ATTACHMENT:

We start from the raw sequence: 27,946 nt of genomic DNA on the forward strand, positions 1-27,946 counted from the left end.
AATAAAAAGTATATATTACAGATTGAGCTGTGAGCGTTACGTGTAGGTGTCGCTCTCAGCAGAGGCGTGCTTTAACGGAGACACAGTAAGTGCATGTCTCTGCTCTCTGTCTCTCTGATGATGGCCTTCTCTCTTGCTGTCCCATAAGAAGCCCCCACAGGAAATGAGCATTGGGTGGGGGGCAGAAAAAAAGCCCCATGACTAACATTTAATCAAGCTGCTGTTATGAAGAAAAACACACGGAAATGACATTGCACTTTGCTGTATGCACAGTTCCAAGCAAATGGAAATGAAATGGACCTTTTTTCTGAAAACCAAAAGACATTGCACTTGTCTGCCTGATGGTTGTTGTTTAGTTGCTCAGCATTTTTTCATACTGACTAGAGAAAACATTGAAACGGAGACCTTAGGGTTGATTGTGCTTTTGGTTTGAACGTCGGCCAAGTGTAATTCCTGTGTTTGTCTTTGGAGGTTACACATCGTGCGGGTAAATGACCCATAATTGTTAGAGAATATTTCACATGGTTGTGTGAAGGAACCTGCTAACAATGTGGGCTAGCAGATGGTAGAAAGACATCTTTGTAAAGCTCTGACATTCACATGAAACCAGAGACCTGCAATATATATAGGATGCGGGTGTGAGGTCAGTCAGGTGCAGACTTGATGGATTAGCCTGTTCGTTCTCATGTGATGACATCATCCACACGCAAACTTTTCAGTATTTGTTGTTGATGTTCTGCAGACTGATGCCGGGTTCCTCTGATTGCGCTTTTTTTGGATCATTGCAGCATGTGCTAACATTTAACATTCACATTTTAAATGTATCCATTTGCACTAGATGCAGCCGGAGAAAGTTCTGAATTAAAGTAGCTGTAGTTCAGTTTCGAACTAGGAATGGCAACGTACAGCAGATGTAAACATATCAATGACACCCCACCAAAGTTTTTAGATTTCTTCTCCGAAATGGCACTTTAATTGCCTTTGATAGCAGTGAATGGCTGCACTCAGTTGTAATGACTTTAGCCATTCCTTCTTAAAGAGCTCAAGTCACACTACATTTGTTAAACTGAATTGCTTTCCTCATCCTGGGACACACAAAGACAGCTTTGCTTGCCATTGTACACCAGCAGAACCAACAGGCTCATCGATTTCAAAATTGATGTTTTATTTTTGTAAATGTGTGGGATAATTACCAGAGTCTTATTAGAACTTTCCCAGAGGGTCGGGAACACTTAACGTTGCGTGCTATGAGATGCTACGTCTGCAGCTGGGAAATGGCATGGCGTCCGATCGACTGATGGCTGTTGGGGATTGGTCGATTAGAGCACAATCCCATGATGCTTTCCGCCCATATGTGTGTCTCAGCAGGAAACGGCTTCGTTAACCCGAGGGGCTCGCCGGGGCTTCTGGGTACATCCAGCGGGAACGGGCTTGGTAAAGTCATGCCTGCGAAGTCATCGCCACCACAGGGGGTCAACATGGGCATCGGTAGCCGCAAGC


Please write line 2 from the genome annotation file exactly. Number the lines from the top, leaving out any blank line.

AATAAAAAGTATATATTACAGATTGAGCTGTGAGCGTTACGTGTAGGTGTCGCTCTCAGCAGAGGCGTGCTTTAACGGAGACACAGTAAGTGCATGTCTCTGCTCTCTGTCTCTCTGATGATGGCCTTCTCTCTTGCTGTCCCATAAGAAGCCCCCACAGGAAATGAGCATTGGGTGGGGGGCAGAAAAAAAGCCCCATGACTAACATTTAATCAAGCTGCTGTTATGAAGAAAAACACACGGAAATGACATTGCACTTTGCTGTATGCACAGTTCCAAGCAAATGGAAATGAAATGGACCTTTTTTCTGAAAACCAAAAGACATTGCACTTGTCTGCCTGATGGTTGTTGTTTAGTTGCTCAGCATTTTTTCATACTGACTAGAGAAAACATTGAAACGGAGACCTTAGGGTTGATTGTGCTTTTGGTTTGAACGTCGGCCAAGTGTAATTCCTGTGTTTGTCTTTGGAGGTTACACATCGTGCGGGTAAATGACCCATAATTGTTAGAGAATATTTCACATGGTTGTGTGAAGGAACCTGCTAACAATGTGGGCTAGCAGATGGTAGAAAGACATCTTTGTAAAGCTCTGACATTCACATGAAACCAGAGACCTGCAATATATATAGGATGCGGGTGTGAGGTCAGTCAGGTGCAGACTTGATGGATTAGCCTGTTCGTTCTCATGTGATGACATCATCCACACGCAAACTTTTCAGTATTTGTTGTTGATGTTCTGCAGACTGATGCCGGGTTCCTCTGATTGCGCTTTTTTTGGATCATTGCAGCATGTGCTAACATTTAACATTCACATTTTAAATGTATCCATTTGCACTAGATGCAGCCGGAGAAAGTTCTGAATTAAAGTAGCTGTAGTTCAGTTTCGAACTAGGAATGGCAACGTACAGCAGATGTAAACATATCAATGACACCCCACCAAAGTTTTTAGATTTCTTCTCCGAAATGGCACTTTAATTGCCTTTGATAGCAGTGAATGGCTGCACTCAGTTGTAATGACTTTAGCCATTCCTTCTTAAAGAGCTCAAGTCACACTACATTTGTTAAACTGAATTGCTTTCCTCATCCTGGGACACACAAAGACAGCTTTGCTTGCCATTGTACACCAGCAGAACCAACAGGCTCATCGATTTCAAAATTGATGTTTTATTTTTGTAAATGTGTGGGATAATTACCAGAGTCTTATTAGAACTTTCCCAGAGGGTCGGGAACACTTAACGTTGCGTGCTATGAGATGCTACGTCTGCAGCTGGGAAATGGCATGGCGTCCGATCGACTGATGGCTGTTGGGGATTGGTCGATTAGAGCACAATCCCATGATGCTTTCCGCCCATATGTGTGTCTCAGCAGGAAACGGCTTCGTTAACCCGAGGGGCTCGCCGGGGCTTCTGGGTACATCCAGCGGGAACGGGCTTGGTAAAGTCATGCCTGCGAAGTCATCGCCACCACAGGGGGTCAACATGGGCATCGGTAGCCGCAAGC